Purchase this article with an account.
Andreas Schatz, Blanca Arango-Gonzalez, Dominik Fischer, Heike Enderle, Sylvia Bolz, Tobias Röck, Lubka Naycheva, Christian Grimm, André Messias, Eberhart Zrenner, Karl Ulrich Bartz-Schmidt, Gabriel Willmann, Florian Gekeler; Transcorneal Electrical Stimulation Shows Neuroprotective Effects in Retinas of Light-Exposed Rats. Invest. Ophthalmol. Vis. Sci. 2012;53(9):5552-5561. doi: https://doi.org/10.1167/iovs.12-10037.
Download citation file:
© ARVO (1962-2015); The Authors (2016-present)
To examine the effects of transcorneal electrical stimulation (TES) on retinal degeneration of light-exposed rats.
Thirty-three Sprague Dawley albino rats were divided into three groups: STIM (n = 15) received 60 minutes of TES, whereas SHAM (n = 15) received identical sham stimulation 2 hours before exposure to bright light with 16,000 lux; healthy animals (n = 3) served as controls for histology. At baseline and weekly for 3 consecutive weeks, dark- and light-adapted electroretinography was used to assess retinal function. Analysis of the response versus luminance function retrieved the parameters Vmax (saturation amplitude) and k (luminance to reach ½Vmax). Retinal morphology was assessed by histology (hematoxylin-eosin [HE] staining; TUNEL assay) and immunohistochemistry (rhodopsin staining).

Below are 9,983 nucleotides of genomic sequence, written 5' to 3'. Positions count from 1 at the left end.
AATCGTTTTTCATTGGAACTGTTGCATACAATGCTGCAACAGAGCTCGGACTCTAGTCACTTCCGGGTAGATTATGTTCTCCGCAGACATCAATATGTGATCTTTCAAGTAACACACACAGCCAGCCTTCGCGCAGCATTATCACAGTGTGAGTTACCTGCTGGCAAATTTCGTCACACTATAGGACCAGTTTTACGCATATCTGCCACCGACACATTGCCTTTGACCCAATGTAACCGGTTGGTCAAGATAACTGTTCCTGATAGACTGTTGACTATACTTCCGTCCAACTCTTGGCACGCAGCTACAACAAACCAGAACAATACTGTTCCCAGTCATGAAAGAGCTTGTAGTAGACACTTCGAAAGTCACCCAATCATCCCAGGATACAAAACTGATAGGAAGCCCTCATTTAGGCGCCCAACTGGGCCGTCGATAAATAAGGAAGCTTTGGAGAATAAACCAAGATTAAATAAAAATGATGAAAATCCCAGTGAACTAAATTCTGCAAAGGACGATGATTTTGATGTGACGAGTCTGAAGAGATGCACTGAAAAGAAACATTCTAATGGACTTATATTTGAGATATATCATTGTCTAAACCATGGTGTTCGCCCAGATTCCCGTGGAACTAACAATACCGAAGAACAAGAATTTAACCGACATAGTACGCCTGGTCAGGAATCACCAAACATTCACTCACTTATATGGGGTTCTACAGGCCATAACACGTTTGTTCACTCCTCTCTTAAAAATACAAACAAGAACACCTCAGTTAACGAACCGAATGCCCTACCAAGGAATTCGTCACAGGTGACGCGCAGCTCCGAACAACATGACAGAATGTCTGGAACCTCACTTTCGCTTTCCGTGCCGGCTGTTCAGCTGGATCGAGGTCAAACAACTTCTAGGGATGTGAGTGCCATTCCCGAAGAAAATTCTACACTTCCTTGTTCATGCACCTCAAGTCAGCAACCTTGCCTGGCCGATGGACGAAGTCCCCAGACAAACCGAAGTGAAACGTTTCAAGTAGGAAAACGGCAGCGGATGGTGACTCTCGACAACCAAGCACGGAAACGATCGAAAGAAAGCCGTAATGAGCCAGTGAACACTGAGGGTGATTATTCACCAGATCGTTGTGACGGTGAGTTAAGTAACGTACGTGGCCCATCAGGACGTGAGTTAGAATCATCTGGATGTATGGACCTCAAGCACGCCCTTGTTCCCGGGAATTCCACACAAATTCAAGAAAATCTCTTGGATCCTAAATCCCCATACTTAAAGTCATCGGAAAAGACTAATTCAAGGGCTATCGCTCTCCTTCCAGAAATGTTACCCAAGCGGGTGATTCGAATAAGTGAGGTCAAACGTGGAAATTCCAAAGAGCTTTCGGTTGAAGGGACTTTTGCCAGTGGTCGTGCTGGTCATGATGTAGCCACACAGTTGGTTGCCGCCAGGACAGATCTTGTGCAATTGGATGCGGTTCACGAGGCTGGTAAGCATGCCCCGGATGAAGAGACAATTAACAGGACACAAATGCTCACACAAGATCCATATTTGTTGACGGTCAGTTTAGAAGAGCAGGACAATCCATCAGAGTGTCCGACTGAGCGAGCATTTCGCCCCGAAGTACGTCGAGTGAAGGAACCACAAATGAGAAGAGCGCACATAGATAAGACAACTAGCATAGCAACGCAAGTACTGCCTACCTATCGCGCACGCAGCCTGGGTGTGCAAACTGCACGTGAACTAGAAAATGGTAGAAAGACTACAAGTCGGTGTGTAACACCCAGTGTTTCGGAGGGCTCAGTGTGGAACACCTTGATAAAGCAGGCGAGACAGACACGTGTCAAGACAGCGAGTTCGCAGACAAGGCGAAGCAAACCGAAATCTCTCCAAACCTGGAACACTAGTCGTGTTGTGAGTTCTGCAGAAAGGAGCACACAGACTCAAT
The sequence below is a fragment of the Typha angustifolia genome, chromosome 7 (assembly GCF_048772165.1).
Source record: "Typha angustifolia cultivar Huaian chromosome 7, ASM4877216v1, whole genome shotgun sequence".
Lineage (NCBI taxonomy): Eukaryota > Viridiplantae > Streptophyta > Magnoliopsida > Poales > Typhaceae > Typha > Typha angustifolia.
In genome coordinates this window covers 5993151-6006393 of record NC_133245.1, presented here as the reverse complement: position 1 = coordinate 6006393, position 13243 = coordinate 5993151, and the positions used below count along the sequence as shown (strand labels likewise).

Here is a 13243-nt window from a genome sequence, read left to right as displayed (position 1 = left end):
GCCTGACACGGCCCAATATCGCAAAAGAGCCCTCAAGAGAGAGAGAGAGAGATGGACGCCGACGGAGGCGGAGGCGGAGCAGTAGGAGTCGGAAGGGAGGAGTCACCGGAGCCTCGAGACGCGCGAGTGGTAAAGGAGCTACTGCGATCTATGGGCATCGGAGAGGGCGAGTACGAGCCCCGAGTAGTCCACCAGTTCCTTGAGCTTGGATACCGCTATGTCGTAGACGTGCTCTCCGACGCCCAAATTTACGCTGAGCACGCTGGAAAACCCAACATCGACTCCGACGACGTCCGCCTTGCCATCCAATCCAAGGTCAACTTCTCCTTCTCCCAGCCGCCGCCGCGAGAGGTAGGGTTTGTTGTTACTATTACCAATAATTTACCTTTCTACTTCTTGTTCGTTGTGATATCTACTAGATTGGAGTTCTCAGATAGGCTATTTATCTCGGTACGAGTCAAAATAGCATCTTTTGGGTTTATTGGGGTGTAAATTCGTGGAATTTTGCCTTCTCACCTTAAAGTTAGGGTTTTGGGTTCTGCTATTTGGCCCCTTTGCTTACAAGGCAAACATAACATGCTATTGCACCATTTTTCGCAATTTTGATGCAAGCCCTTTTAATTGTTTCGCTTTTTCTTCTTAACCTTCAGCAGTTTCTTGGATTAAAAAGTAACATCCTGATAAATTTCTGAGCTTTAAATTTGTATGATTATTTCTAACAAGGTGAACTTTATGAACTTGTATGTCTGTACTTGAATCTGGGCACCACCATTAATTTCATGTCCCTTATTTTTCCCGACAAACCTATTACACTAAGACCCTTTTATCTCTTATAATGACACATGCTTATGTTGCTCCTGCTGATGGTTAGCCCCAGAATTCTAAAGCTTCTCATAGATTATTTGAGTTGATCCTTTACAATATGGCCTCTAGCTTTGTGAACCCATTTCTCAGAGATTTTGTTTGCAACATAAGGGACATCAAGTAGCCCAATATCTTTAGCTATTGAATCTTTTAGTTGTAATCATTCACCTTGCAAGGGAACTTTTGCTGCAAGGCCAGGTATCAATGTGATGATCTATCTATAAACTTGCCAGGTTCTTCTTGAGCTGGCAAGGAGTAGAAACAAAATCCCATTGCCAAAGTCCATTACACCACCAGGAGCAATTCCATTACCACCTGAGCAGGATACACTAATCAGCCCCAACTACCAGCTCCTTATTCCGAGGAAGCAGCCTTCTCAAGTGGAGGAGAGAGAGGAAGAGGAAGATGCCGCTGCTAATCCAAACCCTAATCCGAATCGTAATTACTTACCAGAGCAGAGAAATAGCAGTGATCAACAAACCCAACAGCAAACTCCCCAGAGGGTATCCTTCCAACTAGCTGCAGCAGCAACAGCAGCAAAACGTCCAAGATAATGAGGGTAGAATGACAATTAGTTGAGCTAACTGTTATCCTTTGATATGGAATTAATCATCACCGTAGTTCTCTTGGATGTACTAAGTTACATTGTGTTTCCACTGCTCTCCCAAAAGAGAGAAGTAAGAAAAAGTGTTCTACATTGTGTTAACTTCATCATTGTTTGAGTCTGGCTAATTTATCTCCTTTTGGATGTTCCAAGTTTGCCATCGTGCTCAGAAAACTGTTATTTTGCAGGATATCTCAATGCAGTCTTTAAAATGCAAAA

Vmax was higher in the STIM group compared with SHAM 1 week after light damage (mean intra-individual difference between groups 116.06 μV; P = 0.046). The b-wave implicit time for the rod response (0.01 cd.s/m2) was lower in the STIM group compared with the SHAM group 2 weeks after light damage (mean intra-individual difference between groups 5.78 ms; P = 0.023); no other significant differences were found. Histological analyses showed photoreceptor cell death (TUNEL and HE) in SHAM, most pronounced in the superior hemiretina. STIM showed complete outer nuclear layer thickness preservation, reduced photoreceptor cell death, and preserved outer segment length compared with SHAM (HE and rhodopsin).
This sham-controlled study shows that TES can protect retinal cells against mild light-induced degeneration in Sprague Dawley rats. These findings could help to establish TES as a treatment in human forms of retinal degenerative disease.
This PDF is available to Subscribers Only